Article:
Process rosemary before the first frost hits
Rosemary, (Rose de Marie) came to us from the Mediterranean. The Romans called it the “sea dew,” because it thrived on slopes near seashores. In its homeland it grows up to 1.5 meters tall, but in Central Europe it is barely half of that.
If you grow it outside, you have to sow it or replant it every spring, because winter frost will kill it. And what about its green leaves? It may surprise you, but there are many different uses for leaves.
Rosemary improves digestion
If you add rosemary to your meals it will improve the digestibility of the food. Rosemary goes well with roasted meats, stuffing, potatoes, pizza or various pastries. It stimulates appetite, improves circulation in the digestive tract, but also helps reduce flatulence. If you add it to your dishes do so only at the very end of cooking, otherwise it will lose many valuable essential oils. Rosemary also increases blood pressure but at the same time it improves your memory.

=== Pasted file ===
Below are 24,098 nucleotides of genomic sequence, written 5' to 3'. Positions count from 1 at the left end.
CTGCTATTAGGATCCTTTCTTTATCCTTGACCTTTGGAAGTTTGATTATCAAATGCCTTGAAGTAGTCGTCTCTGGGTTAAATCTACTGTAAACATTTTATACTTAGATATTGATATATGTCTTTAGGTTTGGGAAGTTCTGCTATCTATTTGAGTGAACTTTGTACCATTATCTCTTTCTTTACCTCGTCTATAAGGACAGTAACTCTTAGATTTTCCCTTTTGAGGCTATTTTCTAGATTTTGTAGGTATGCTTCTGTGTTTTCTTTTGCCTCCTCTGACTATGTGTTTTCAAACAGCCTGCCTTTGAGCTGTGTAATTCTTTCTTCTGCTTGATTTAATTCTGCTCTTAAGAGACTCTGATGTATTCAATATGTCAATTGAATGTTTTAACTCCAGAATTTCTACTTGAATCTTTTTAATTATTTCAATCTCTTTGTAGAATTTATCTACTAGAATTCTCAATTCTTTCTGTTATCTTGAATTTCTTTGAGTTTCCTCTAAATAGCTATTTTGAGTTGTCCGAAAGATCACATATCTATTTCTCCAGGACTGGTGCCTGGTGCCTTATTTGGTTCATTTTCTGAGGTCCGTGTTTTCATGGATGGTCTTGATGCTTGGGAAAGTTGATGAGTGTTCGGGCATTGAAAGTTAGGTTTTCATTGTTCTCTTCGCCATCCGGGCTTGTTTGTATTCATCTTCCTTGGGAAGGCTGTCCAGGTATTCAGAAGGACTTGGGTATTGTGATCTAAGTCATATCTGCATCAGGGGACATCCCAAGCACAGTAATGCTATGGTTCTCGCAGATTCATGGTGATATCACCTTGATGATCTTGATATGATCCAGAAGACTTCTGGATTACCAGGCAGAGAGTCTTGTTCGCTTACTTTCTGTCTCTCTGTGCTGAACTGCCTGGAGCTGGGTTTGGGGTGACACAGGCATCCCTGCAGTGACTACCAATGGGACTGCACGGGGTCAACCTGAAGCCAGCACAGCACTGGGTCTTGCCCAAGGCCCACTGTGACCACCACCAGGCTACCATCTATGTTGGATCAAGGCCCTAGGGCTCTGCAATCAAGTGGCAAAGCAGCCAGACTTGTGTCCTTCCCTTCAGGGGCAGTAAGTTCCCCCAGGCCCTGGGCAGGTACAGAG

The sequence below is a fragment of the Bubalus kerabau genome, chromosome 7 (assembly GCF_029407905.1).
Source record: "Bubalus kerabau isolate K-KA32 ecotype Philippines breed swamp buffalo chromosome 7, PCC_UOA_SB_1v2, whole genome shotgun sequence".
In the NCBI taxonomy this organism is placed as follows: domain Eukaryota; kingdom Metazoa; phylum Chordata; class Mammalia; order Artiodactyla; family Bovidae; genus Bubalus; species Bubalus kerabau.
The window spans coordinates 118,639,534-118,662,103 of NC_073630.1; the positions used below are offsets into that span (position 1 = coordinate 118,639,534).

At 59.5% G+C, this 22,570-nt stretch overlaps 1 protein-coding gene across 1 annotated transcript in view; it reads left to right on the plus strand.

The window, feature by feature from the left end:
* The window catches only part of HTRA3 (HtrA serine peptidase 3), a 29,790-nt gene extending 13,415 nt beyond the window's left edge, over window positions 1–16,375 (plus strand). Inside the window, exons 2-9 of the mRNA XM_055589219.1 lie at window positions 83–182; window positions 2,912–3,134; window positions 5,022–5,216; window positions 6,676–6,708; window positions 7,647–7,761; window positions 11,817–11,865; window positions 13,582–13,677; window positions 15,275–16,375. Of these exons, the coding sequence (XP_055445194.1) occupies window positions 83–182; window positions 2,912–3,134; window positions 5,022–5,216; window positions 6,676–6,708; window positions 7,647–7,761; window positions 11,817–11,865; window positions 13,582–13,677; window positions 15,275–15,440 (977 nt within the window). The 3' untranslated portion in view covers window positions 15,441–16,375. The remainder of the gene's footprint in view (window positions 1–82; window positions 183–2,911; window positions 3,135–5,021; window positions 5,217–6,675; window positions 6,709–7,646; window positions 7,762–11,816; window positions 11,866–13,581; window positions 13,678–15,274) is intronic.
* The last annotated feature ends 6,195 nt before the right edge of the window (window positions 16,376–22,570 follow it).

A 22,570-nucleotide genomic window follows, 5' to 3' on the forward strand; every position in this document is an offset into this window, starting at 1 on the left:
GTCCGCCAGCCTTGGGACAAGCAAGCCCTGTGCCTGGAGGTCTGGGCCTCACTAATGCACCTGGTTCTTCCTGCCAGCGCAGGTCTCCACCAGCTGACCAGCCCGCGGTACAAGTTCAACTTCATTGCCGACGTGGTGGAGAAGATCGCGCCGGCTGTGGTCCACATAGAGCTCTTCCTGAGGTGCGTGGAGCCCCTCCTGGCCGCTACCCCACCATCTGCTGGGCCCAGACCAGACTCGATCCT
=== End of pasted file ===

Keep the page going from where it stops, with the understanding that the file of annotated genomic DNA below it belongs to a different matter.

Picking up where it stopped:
Right now it is the best time to make a rosemary wine
You have no idea how to do it? Take a quality red wine that you like. Chop about two large handfuls of rosemary leaves per 0.7 litre of wine. Pour in and leave to rest for 3-4 weeks in a cool and dark place. Shake the mixture thoroughly every second or third day. Once the wine is ready, strain it and drink a small cup 1-2 times a day.
Dried rosemary sprigs
If you have dried rosemary sprigs just hang them in an airy place or put them in the dryer, but make sure that the temperature in the drier will not exceed 45 °C. Dried leaves are used to make a decoction (two spoons per litter) or tea (two spoons per cup). The extract is used to treat skin, to improve healing of wounds or to fight eczema. Tea on the other hand improves your memory and concentration.
You may also add the decoction to your bath. Bath with rosemary improves blood circulation, relieves joint pain and rheumatism, and its aroma helps against fatigue and mental exhaustion.
Preview photo: Pixabay
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